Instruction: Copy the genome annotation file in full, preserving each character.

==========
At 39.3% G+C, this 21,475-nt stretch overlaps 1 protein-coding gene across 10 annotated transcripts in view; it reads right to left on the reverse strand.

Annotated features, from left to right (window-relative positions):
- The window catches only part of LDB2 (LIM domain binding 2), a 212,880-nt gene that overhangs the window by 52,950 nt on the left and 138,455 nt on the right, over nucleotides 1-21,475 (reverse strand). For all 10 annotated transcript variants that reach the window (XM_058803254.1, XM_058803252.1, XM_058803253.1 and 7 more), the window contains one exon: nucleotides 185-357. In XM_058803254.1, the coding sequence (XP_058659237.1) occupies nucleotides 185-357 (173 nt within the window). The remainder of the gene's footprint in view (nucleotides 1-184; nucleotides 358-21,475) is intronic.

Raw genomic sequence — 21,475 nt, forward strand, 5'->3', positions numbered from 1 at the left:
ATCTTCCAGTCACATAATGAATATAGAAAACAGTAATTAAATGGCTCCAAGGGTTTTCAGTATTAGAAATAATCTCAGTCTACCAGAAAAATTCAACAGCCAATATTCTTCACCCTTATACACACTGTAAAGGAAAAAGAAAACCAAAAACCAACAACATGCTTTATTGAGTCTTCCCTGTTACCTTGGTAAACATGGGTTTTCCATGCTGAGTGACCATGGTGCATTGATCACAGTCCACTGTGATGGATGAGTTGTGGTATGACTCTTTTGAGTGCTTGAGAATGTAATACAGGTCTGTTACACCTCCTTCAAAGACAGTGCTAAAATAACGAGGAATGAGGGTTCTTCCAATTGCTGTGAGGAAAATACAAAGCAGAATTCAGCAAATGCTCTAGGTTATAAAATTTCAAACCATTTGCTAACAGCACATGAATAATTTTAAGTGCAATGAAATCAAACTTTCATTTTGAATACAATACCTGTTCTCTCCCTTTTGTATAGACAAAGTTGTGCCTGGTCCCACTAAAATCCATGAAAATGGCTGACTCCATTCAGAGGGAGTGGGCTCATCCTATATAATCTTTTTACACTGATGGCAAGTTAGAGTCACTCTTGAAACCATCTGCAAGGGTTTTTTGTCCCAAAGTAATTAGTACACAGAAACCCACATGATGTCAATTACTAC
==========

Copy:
At 39.3% G+C, this 21,475-nt stretch overlaps 1 protein-coding gene across 10 annotated transcripts in view; it reads right to left on the reverse strand.

Annotated features, from left to right (window-relative positions):
- The window catches only part of LDB2 (LIM domain binding 2), a 212,880-nt gene that overhangs the window by 52,950 nt on the left and 138,455 nt on the right, over nucleotides 1-21,475 (reverse strand). For all 10 annotated transcript variants that reach the window (XM_058803254.1, XM_058803252.1, XM_058803253.1 and 7 more), the window contains one exon: nucleotides 185-357. In XM_058803254.1, the coding sequence (XP_058659237.1) occupies nucleotides 185-357 (173 nt within the window). The remainder of the gene's footprint in view (nucleotides 1-184; nucleotides 358-21,475) is intronic.

Raw genomic sequence — 21,475 nt, forward strand, 5'->3', positions numbered from 1 at the left:
ATCTTCCAGTCACATAATGAATATAGAAAACAGTAATTAAATGGCTCCAAGGGTTTTCAGTATTAGAAATAATCTCAGTCTACCAGAAAAATTCAACAGCCAATATTCTTCACCCTTATACACACTGTAAAGGAAAAAGAAAACCAAAAACCAACAACATGCTTTATTGAGTCTTCCCTGTTACCTTGGTAAACATGGGTTTTCCATGCTGAGTGACCATGGTGCATTGATCACAGTCCACTGTGATGGATGAGTTGTGGTATGACTCTTTTGAGTGCTTGAGAATGTAATACAGGTCTGTTACACCTCCTTCAAAGACAGTGCTAAAATAACGAGGAATGAGGGTTCTTCCAATTGCTGTGAGGAAAATACAAAGCAGAATTCAGCAAATGCTCTAGGTTATAAAATTTCAAACCATTTGCTAACAGCACATGAATAATTTTAAGTGCAATGAAATCAAACTTTCATTTTGAATACAATACCTGTTCTCTCCCTTTTGTATAGACAAAGTTGTGCCTGGTCCCACTAAAATCCATGAAAATGGCTGACTCCATTCAGAGGGAGTGGGCTCATCCTATATAATCTTTTTACACTGATGGCAAGTTAGAGTCACTCTTGAAACCATCTGCAAGGGTTTTTTGTCCCAAAGTAATTAGTACACAGAAACCCACATGATGTCAATTACTAC